You are in: Africa -> South Africa -> Richtersveld Cultura... , and traditional search or Image Gallery will yield results of this site only
Richtersveld Cultural and Botanical Landscape
Site number:
Type of site: Cultural
Date: -
Date of Inscription: 2007
Location: Africa, South Africa, Northern Cape
Image Gallery
Up to 75 images are shown here. Click on each for more details or on Image Gallery for more images.
Six official UN languages: Arabic, Chinese, English, French, Russian, Spanish
Other languages: German, Swedish
Description: In the north-west part of South Africa lies the 160,000 ha Richtersveld Cultural and Botanical Landscape of vivid mountainous desert - a cultural landscape communally owned and managed. This site continues the Nama people’s semi-nomadic pastoral livelihood, revealing cyclic patterns that may have persisted in Southern Africa for two millennia. This is the only place in the world where the Nama still construct portable houses, haru oms. The site has seasonal migrations and grazing grounds, stockposts (bases employed by the herders as they migrate with their sheep and cattle herds on a seasonal basis) and Nama rush mat houses, tiny hemispherical moveable structures, composed of a wooden frame of crisscrossed wooden hoops, enclosed with fine braided mats of local rushes. This property was inhabited by pastoralists to collect medicinal and other plants; it has a strong oral tradition allied with various places and characteristics of the landscape. --WHMNet paraphrase from the description at WHC Site, where additional information is available.
  The Richtersveld is situated in South Africa’s Northern Cape province, a mountainous desert landscape characterised by rugged kloofs, high mountains and dramatic landscapes. It is full of changing scenery from flat sandy plains, to craggy sharp mountains of volcanic rock and the lushness of the Orange River, which forms the border with neighbouring Namibia. Located in South Africa's northern Namaqualand, this arid area represents a harsh landscape where water is a great scarcity and only the hardiest of lifeforms survive. A favourite amongst nature travellers to South Africa, the landscape is sometimes described as "martian". Though barren and desolate at first glance, closer examination reveals the area to be rich in desert lifeforms, with an array or unique species specially adapted for survival. Temperatures are extreme, and in summer can reach over 50°C. Rain is a very, very rare event. The northern part of the area was was proclaimed as a National Park in 1991 after 18 years of negotiation with the local Nama people, who continue to live and graze their livestock in the area. It has an area of 1,624.45 square kilometres. In June 2007, the "Richtersveld Cultural and Botanical Landscape", just to the south of the National Park and an area of equivalent size and beauty, was named a UNESCO World Heritage Site. Unlike the National Park, the World Heritage Site is not subject to diamond mining and is as a result the more pristine of the two areas. Home to an impressive 650 plant species, this park boasts the world’s largest diversity of succulents and represents a prime example of one of the most interesting mega-ecosystems in the world, the Karoo. The area is inhabited by Nama and other peoples. The local community, which owns the entire area, manages the National Park in conjunction with South African National Parks and is entirely responsible for management of the World Heritage Site. Both areas are used by traditional nomadic herders to practice their ancient lifestyle and culture. It is the last place where the traditional way of life of the KhoiKhoi (of whom the Nama are the surviving clan), who once occupied the entire south-western part of Africa, survives to any great extent. --Wikipedia. Text is available under the Creative Commons Attribution-ShareAlike License.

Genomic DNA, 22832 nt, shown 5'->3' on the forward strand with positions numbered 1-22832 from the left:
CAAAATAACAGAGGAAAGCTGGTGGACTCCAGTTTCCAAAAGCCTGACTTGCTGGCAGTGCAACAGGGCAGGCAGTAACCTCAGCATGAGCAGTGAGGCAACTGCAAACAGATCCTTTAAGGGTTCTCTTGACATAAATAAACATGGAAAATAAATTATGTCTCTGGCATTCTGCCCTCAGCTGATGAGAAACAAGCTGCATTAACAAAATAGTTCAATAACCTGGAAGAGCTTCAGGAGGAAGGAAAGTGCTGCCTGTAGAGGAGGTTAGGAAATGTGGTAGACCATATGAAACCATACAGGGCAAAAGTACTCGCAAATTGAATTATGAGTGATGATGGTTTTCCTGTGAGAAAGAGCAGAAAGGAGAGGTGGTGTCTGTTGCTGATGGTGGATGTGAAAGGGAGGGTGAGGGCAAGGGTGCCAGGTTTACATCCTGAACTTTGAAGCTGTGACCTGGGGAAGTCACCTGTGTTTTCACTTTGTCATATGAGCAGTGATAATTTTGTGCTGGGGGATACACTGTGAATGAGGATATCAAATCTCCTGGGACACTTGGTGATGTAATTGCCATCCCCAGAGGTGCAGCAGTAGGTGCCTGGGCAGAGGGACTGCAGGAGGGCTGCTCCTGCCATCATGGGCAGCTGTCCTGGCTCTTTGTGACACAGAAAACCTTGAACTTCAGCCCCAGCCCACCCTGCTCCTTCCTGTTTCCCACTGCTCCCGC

Reference: 1. UNESCO World Heritage Center, Site Page.
World Map